Guest Blogger Adam Pagnucco replies to MCGEO’s Gino Renne
Last week, MCGEO President Gino Renne, leader of the local union that represents most Montgomery County employees, responded to my post on the county’s Department of Liquor Control (DLC). President Renne has led MCGEO for more than twenty years and is an aggressive advocate for his members. I appreciate his taking the time to talk about DLC on Seventh State.
A few of his statements deserve examination. Let’s start with the one that is arguably most important to county consumers.
- The union claims DLC, an extra middle-man with an extra mark-up, actually has lower prices than our neighbors.
MCGEO: “Across all categories except special order beer, costs are 2-10 percent cheaper than neighboring jurisdictions.”
David Lublin put this argument to shame through his price comparison of DLC and Total Wine, which refuses to open a store in MoCo. Now let’s be fair: Total Wine not only blows away DLC, they beat almost everyone on price. How do they do it? The company explains:
We are committed to having the best wine selection with an emphasis on fine wines. This differentiates us from many retailers in the United States who specialize in one geographic area or price category. Our typical store carries more than 8,000 different wines from every wine-producing region in the world.
In addition to a world-class selection of fine wines, the typical Total Wine & More also carries more than 2,500 beers, from America‘s most popular beers to hard-to-find microbrews and imports, and more than 3,000 different spirits from every price range and category.
Total Wine & More is committed to having the lowest prices on wine, spirits and beer every day. Our tremendous buying power and special relationships with producers, importers, and wholesalers offers us considerable savings, which we pass on to our customers.
This business model is very difficult to implement with an extra middle-man interfering with the supply chain, especially one like DLC that is notorious for botching orders of specialty beer and wine. And so Total Wine will not open a store here even though its headquarters is in MoCo and its founders live here. MoCo customers are forced to drive long distances to access the company’s selection and low prices, and they do. Total Wine estimates that MoCo residents account for more than 20% of sales at its McLean, Virginia store and almost 25% of sales at its Laurel store.
But let’s set aside Total Wine for a moment and examine MCGEO’s assertion further. If DLC offers lower prices as they contend, that would be great news. Non-residents would be flocking into MoCo to get deals. We might even expect a proliferation of MoCo stores close to the county’s borders ready to lure non-residents in.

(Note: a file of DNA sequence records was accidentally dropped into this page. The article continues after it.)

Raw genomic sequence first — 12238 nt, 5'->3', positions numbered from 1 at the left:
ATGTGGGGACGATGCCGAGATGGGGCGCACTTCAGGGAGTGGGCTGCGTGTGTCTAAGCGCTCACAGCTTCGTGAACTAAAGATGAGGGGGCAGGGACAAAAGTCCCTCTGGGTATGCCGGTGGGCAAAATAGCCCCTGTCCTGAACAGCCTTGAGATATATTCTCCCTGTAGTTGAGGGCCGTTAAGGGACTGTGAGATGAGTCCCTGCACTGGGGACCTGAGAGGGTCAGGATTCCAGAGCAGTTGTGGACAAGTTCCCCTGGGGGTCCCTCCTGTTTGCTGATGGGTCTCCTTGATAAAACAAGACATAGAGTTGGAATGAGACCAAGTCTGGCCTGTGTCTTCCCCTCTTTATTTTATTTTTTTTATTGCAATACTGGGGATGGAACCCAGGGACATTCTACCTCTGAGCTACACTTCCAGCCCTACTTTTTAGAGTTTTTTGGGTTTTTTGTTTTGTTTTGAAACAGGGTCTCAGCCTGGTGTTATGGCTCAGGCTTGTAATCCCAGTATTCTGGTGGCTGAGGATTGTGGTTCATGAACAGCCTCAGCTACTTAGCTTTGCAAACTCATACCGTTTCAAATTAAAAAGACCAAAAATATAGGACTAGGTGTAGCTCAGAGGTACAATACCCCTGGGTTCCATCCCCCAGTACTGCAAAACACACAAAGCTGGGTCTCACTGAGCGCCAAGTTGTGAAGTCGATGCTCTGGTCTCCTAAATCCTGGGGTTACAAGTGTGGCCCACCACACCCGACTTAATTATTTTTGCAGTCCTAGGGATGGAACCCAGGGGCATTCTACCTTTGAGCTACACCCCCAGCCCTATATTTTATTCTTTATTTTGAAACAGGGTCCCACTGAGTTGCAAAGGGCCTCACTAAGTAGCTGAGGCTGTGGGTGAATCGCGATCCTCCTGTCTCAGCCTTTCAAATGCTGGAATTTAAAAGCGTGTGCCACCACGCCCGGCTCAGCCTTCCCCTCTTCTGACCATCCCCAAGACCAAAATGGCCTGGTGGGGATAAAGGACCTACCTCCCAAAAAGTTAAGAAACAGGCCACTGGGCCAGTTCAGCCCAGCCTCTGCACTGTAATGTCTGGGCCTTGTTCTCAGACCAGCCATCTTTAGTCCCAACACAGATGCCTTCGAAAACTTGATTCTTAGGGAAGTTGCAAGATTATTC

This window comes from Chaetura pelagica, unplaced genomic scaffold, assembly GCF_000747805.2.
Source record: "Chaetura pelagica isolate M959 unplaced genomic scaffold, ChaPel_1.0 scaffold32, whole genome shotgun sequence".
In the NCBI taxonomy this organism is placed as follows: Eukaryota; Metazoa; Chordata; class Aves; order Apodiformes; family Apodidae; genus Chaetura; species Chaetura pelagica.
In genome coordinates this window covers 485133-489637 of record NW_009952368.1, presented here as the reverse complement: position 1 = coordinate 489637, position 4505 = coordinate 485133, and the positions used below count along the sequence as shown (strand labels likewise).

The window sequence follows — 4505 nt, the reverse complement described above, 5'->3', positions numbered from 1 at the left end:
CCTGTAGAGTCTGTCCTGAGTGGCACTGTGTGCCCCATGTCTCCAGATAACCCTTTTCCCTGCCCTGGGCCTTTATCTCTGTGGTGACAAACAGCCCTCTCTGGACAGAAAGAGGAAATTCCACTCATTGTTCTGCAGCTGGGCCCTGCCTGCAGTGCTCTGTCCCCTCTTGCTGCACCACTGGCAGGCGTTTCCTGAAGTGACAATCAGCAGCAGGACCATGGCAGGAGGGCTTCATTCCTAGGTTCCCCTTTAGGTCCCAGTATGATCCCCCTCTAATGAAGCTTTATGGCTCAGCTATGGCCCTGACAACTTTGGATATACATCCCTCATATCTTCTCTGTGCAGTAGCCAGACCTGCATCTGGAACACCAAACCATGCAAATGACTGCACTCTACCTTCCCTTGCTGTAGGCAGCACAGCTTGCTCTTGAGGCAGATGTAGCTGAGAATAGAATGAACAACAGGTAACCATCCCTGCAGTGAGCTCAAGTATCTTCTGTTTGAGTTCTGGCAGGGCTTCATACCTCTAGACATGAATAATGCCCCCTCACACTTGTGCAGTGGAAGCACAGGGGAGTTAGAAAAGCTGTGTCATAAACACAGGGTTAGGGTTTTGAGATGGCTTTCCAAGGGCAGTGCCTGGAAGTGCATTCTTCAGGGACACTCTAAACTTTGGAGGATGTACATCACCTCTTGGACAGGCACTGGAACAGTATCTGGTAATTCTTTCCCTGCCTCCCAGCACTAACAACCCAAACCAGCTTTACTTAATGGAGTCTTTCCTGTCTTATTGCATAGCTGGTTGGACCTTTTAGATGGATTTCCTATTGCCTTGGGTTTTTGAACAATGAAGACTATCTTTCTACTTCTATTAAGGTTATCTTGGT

In fact, the opposite is true. There at least seven D.C. liquor stores within four blocks of the MoCo border. See the map below. The one DLC store near the border is in Friendship Heights and it is the only DLC store that is losing money. How is it possible for DLC to lose hundreds of thousands of dollars a year by selling alcohol to rich people? Perhaps one reason is that the District’s Paul’s Wine and Spirits is just three blocks away.
Alcohol sales data collected by the Maryland Comptroller’s office suggests substantial flight of customers away from MoCo. Both the U.S. Department of Health and Human Services and Gallup find positive correlations between alcohol consumption and education level, while Gallup finds an additional correlation with high incomes. Since MoCo is one of the highest-income and most-educated counties in the state, it should be a mecca for alcohol sales. But that is far from the truth. In terms of per capita sales deliveries to retail licensees inside each county, MoCo ranks 13th of 24 jurisdictions in wine, tied for 23rd in spirits and dead last (by far) in beer. Among the counties out-ranking MoCo in per capita wine sales are Calvert, Carroll, Cecil, Garrett, Harford and Kent, all mostly rural jurisdictions with far less disposable income than MoCo. Comptroller Peter Franchot, the principal enforcer of state alcohol laws and himself a MoCo resident, says of DLC, “Most people in Montgomery County go to Prince George’s, the District or Virginia to buy their alcohol because it’s such a disgrace.”
I will have more tomorrow.